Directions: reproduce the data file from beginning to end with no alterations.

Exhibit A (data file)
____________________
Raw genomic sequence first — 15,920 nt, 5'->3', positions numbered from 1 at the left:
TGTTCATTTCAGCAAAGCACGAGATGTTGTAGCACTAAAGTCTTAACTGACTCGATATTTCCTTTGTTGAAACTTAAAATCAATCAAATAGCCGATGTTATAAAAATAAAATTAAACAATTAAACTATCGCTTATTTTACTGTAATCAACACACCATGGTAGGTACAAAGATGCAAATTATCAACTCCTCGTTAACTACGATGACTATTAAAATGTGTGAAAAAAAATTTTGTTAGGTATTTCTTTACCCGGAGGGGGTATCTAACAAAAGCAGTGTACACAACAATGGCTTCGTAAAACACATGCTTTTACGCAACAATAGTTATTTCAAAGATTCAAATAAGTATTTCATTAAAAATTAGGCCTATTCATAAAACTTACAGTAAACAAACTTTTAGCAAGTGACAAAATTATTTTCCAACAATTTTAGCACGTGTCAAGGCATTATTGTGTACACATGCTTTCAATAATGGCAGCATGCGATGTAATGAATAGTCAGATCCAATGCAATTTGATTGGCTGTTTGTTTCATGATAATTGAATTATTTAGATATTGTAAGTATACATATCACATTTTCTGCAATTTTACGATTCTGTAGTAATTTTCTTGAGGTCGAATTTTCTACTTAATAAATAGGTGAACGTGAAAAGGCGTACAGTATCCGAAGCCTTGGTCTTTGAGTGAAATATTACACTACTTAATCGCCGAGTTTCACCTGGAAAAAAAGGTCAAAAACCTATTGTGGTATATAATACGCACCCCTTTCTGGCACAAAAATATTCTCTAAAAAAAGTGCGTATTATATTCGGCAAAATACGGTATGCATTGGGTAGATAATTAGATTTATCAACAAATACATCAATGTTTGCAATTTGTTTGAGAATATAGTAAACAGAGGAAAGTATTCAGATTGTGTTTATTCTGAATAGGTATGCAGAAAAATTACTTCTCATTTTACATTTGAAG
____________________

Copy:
Raw genomic sequence first — 15,920 nt, 5'->3', positions numbered from 1 at the left:
TGTTCATTTCAGCAAAGCACGAGATGTTGTAGCACTAAAGTCTTAACTGACTCGATATTTCCTTTGTTGAAACTTAAAATCAATCAAATAGCCGATGTTATAAAAATAAAATTAAACAATTAAACTATCGCTTATTTTACTGTAATCAACACACCATGGTAGGTACAAAGATGCAAATTATCAACTCCTCGTTAACTACGATGACTATTAAAATGTGTGAAAAAAAATTTTGTTAGGTATTTCTTTACCCGGAGGGGGTATCTAACAAAAGCAGTGTACACAACAATGGCTTCGTAAAACACATGCTTTTACGCAACAATAGTTATTTCAAAGATTCAAATAAGTATTTCATTAAAAATTAGGCCTATTCATAAAACTTACAGTAAACAAACTTTTAGCAAGTGACAAAATTATTTTCCAACAATTTTAGCACGTGTCAAGGCATTATTGTGTACACATGCTTTCAATAATGGCAGCATGCGATGTAATGAATAGTCAGATCCAATGCAATTTGATTGGCTGTTTGTTTCATGATAATTGAATTATTTAGATATTGTAAGTATACATATCACATTTTCTGCAATTTTACGATTCTGTAGTAATTTTCTTGAGGTCGAATTTTCTACTTAATAAATAGGTGAACGTGAAAAGGCGTACAGTATCCGAAGCCTTGGTCTTTGAGTGAAATATTACACTACTTAATCGCCGAGTTTCACCTGGAAAAAAAGGTCAAAAACCTATTGTGGTATATAATACGCACCCCTTTCTGGCACAAAAATATTCTCTAAAAAAAGTGCGTATTATATTCGGCAAAATACGGTATGCATTGGGTAGATAATTAGATTTATCAACAAATACATCAATGTTTGCAATTTGTTTGAGAATATAGTAAACAGAGGAAAGTATTCAGATTGTGTTTATTCTGAATAGGTATGCAGAAAAATTACTTCTCATTTTACATTTGAAG